The Unnatural Fate of the Forest

Against the Current, No. 26, May/June 1990

Marsha Rummel

The Fate of the Forest:
Developers, Destroyers and Defenders of the Amazon
By Susanna Hecht and Alexander Cockburn
London and New York Verso, 1989, 266 pages, $25 hardcover.

THE U.S. LEFT has begun to grapple with questions about the environment, and an emerging Green movement offers itself as the new force for social transformation. Many Greens argue that the Left’s focus on the working class as the primary agent for social change is outmoded, that industrial “progress” has escalated environmental degradation to the point where we face extinction and not the promised prosperity and leisure of a better world.

Many Marxists have tended to accept the exploitation of nature without considering the carrying capacity of air, land and water. State-managed economies have not protected the environment any better than capitalist ones. But we should be equally wary of romantic solutions that idealize the beauty and purity of the natural world and seek to protect wilderness from despoliation by preventing human access.

Our relationship to “nature” and how we perceive the obligations of this relationship are central questions in Susanna Hecht and Alexander Cock burn’s book It is a fascinating introduction to the history and ecology of the Brazilian Amazon, one of the world’s most famous and mythologized rivers, and essential reading for anyone seeking to understand what socialist ecology offers.

Pitted against one another, rubber tappers, petty extractors, colonist farmers and large landholders fight for control of the land of the Amazon. The consequences of this scramble, millions of acres of forest burned down, has led to the organization of rubber tappers and other forest dwellers to defend the forest and their livelihoods.

“The extinction is not only of nature but of socialized nature: what is also being exterminated in the Amazon is civilization.” (50)

Markets based on the extraction of forest products are behind this conflict and the destruction of the forest by development and fires. The authors trace the development of a mercantile elite enriched by “products dragged out from the forest by slave or peon.” Petty extraction is defined as “the removal of some part of an eco-systems material for commercial or domestic consumption” in a manner that guarantees their continued availability. Rubber, quinine, brazil nuts, cocoa and palm hearts are commodities that have been traded on regional and international markets for over 500 years.

From the 1770s onward, the state has intervened in the exploitation of the Amazon by providing incentives: cash subsidies, tax holidays, price supports and forced labor in order to lure prospective entrepreneurs and establish agriculture; For the past twenty-five years Brazil’s rulers have increased such incentives, hoping to stimulate expansion of their military and construction industries, resulting in massive, destructive forest burnings largely for cattle ranching.

“Those who made their livings out of sustainable uses of the forest were pitted against the ranchers and land-grabbers whose fortunes lay in clearing it.”

The Forest People’s Alliance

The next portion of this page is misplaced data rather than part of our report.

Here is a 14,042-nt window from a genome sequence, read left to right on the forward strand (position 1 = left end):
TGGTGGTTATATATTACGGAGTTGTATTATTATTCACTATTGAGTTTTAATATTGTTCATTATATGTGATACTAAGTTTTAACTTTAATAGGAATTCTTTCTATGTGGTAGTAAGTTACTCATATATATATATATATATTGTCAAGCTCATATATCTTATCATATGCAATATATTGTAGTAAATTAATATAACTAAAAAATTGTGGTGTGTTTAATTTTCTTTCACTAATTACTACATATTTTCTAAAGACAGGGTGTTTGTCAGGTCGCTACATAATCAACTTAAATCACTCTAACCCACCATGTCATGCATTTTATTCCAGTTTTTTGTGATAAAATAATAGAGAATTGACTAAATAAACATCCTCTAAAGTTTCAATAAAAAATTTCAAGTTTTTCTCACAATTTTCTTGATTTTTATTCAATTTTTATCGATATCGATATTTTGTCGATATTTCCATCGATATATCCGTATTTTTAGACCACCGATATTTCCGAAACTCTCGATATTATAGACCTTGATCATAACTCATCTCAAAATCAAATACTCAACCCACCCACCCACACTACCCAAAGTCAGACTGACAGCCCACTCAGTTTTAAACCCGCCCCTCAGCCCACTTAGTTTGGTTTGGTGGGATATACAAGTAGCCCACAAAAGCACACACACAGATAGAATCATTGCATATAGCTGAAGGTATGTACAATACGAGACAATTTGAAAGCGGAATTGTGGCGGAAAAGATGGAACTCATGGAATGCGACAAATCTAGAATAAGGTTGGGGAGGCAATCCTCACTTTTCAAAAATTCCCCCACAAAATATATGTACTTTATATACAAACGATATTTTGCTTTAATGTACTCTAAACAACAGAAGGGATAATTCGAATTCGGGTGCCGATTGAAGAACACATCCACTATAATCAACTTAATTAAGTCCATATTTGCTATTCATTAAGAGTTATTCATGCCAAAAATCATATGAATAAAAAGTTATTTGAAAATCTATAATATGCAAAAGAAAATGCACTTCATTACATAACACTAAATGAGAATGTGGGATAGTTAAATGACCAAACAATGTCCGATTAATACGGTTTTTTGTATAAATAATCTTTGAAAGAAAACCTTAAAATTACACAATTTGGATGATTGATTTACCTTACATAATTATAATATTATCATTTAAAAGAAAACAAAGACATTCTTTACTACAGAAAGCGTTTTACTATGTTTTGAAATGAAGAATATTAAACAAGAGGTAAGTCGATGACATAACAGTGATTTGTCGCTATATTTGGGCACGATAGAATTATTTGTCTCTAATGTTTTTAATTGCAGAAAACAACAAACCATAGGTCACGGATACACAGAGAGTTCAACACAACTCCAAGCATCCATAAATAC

An alternative vision for the nation and the land is promoted by the rubber tappers, who held their first national meeting in 1985. The Rubber Tappers Council issued a manifesto demanding that they participate in the planning and execution of all development programs in the region. The rubber tappers and other rural unions urged the establishment of “extractive reserves?” “These reserves would recognize the use rights of the local population, but the holdings would not be privately owned.” (181)

In the manifesto, say Hecht and Cockburn, the forest dwellers,

“Called for popular control over the means of production and distribution of forest commodities, along with the provision of financial credits to producers rather than to middlemen. They also called for justice and legal protection of their rights to land and life. These are the concrete elements of a socialist ecology—the only strategy that can save the Amazon and its inhabitants.” (187)

Thousands of militant forest people, demanding agrarian reform and supported by international public opinion, pose a serious challenge to Brazilian elites. But the establishment of extractive reserves does not necessarily call into question existing social and political arrangements. As Hecht and Cockburn observe,

“The reserve can demobilize an aroused population which has been vehemently pressing for larger structural change. Here we come to the pitfalls that lie in the line of march staked out by the green movements in the First World. By de-emphasizing ‘old-fashioned concerns’ with political economy, property relations and distribution, they extol the reserves as environmentally sound solutions where the good rural life can continue.” (203)

One shortfall of The Fate of The Forest fails to acknowledge the role and experience of women in the Amazon. Presumably, women have played a major role in agricultural production. Perhaps there are even women who are petty extractors. Women’s contribution is an essential component of socialist ecology.

But overall, the analyses and solutions posed by Hecht and Cockburn are persuasive. The forest people will continue to demand reforms. Sustainable uses—as opposed to rarified isolation or all-out exploitation—of the forest have a long history and offer the best hope for an economically and ecologically sound future. The struggle in Amazonia contains rich lessons about agents of change and ultimate aims that the U.S. left and ecological movement should heed.

May-June 1990, ATC 26

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